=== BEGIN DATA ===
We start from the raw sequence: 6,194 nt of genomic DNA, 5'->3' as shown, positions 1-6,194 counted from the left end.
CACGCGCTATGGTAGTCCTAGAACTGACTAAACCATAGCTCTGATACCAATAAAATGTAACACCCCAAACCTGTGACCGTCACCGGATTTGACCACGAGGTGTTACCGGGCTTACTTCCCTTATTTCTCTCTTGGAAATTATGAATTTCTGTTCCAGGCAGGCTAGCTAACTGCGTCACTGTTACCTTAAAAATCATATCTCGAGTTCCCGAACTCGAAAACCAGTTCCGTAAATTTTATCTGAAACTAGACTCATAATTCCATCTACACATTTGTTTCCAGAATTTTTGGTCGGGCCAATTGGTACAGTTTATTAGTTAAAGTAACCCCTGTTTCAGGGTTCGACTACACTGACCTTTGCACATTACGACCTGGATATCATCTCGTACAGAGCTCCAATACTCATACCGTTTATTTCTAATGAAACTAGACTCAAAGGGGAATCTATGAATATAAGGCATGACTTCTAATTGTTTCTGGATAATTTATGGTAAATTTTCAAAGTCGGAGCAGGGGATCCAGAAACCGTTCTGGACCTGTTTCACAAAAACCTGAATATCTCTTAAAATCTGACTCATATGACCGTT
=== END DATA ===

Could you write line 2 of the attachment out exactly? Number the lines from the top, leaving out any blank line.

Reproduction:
CACGCGCTATGGTAGTCCTAGAACTGACTAAACCATAGCTCTGATACCAATAAAATGTAACACCCCAAACCTGTGACCGTCACCGGATTTGACCACGAGGTGTTACCGGGCTTACTTCCCTTATTTCTCTCTTGGAAATTATGAATTTCTGTTCCAGGCAGGCTAGCTAACTGCGTCACTGTTACCTTAAAAATCATATCTCGAGTTCCCGAACTCGAAAACCAGTTCCGTAAATTTTATCTGAAACTAGACTCATAATTCCATCTACACATTTGTTTCCAGAATTTTTGGTCGGGCCAATTGGTACAGTTTATTAGTTAAAGTAACCCCTGTTTCAGGGTTCGACTACACTGACCTTTGCACATTACGACCTGGATATCATCTCGTACAGAGCTCCAATACTCATACCGTTTATTTCTAATGAAACTAGACTCAAAGGGGAATCTATGAATATAAGGCATGACTTCTAATTGTTTCTGGATAATTTATGGTAAATTTTCAAAGTCGGAGCAGGGGATCCAGAAACCGTTCTGGACCTGTTTCACAAAAACCTGAATATCTCTTAAAATCTGACTCATATGACCGTT